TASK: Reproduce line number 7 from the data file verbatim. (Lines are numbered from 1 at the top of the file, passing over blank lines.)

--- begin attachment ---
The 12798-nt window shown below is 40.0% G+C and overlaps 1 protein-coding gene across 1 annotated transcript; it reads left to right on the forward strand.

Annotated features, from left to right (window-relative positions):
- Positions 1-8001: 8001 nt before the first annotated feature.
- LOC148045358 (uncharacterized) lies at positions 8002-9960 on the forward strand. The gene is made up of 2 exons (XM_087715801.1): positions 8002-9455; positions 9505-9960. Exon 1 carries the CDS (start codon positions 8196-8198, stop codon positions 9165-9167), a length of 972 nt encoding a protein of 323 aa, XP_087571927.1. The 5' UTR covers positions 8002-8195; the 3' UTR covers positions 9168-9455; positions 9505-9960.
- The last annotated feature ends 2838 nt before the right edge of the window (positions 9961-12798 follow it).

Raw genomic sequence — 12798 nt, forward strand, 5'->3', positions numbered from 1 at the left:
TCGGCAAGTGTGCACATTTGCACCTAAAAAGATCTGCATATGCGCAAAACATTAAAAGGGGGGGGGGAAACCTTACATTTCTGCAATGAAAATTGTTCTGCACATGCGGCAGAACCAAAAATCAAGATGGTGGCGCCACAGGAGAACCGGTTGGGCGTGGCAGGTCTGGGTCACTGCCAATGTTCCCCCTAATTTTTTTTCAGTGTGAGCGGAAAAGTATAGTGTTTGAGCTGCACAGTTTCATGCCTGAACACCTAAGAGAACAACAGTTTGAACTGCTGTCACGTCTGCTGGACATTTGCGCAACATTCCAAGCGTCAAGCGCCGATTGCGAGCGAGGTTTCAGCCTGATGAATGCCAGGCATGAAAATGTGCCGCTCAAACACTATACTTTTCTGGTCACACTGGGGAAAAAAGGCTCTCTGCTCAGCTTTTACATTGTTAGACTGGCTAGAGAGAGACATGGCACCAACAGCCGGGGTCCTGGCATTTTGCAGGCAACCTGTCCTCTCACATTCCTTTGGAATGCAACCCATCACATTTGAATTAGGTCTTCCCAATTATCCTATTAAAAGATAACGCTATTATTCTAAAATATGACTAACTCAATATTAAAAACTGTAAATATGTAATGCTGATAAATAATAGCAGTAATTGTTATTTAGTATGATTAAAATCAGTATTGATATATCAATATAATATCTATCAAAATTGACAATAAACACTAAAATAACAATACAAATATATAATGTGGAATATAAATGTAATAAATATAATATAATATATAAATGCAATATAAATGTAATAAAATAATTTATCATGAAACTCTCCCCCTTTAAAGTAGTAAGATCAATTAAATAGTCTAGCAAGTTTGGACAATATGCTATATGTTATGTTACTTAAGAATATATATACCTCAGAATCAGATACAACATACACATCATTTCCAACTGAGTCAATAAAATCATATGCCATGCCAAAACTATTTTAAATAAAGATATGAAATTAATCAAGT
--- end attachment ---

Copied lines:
TCGGCAAGTGTGCACATTTGCACCTAAAAAGATCTGCATATGCGCAAAACATTAAAAGGGGGGGGGGAAACCTTACATTTCTGCAATGAAAATTGTTCTGCACATGCGGCAGAACCAAAAATCAAGATGGTGGCGCCACAGGAGAACCGGTTGGGCGTGGCAGGTCTGGGTCACTGCCAATGTTCCCCCTAATTTTTTTTCAGTGTGAGCGGAAAAGTATAGTGTTTGAGCTGCACAGTTTCATGCCTGAACACCTAAGAGAACAACAGTTTGAACTGCTGTCACGTCTGCTGGACATTTGCGCAACATTCCAAGCGTCAAGCGCCGATTGCGAGCGAGGTTTCAGCCTGATGAATGCCAGGCATGAAAATGTGCCGCTCAAACACTATACTTTTCTGGTCACACTGGGGAAAAAAGGCTCTCTGCTCAGCTTTTACATTGTTAGACTGGCTAGAGAGAGACATGGCACCAACAGCCGGGGTCCTGGCATTTTGCAGGCAACCTGTCCTCTCACATTCCTTTGGAATGCAACCCATCACATTTGAATTAGGTCTTCCCAATTATCCTATTAAAAGATAACGCTATTATTCTAAAATATGACTAACTCAATATTAAAAACTGTAAATATGTAATGCTGATAAATAATAGCAGTAATTGTTATTTAGTATGATTAAAATCAGTATTGATATATCAATATAATATCTATCAAAATTGACAATAAACACTAAAATAACAATACAAATATATAATGTGGAATATAAATGTAATAAATATAATATAATATATAAATGCAATATAAATGTAATAAAATAATTTATCATGAAACTCTCCCCCTTTAAAGTAGTAAGATCAATTAAATAGTCTAGCAAGTTTGGACAATATGCTATATGTTATGTTACTTAAGAATATATATACCTCAGAATCAGATACAACATACACATCATTTCCAACTGAGTCAATAAAATCATATGCCATGCCAAAACTATTTTAAATAAAGATATGAAATTAATCAAGT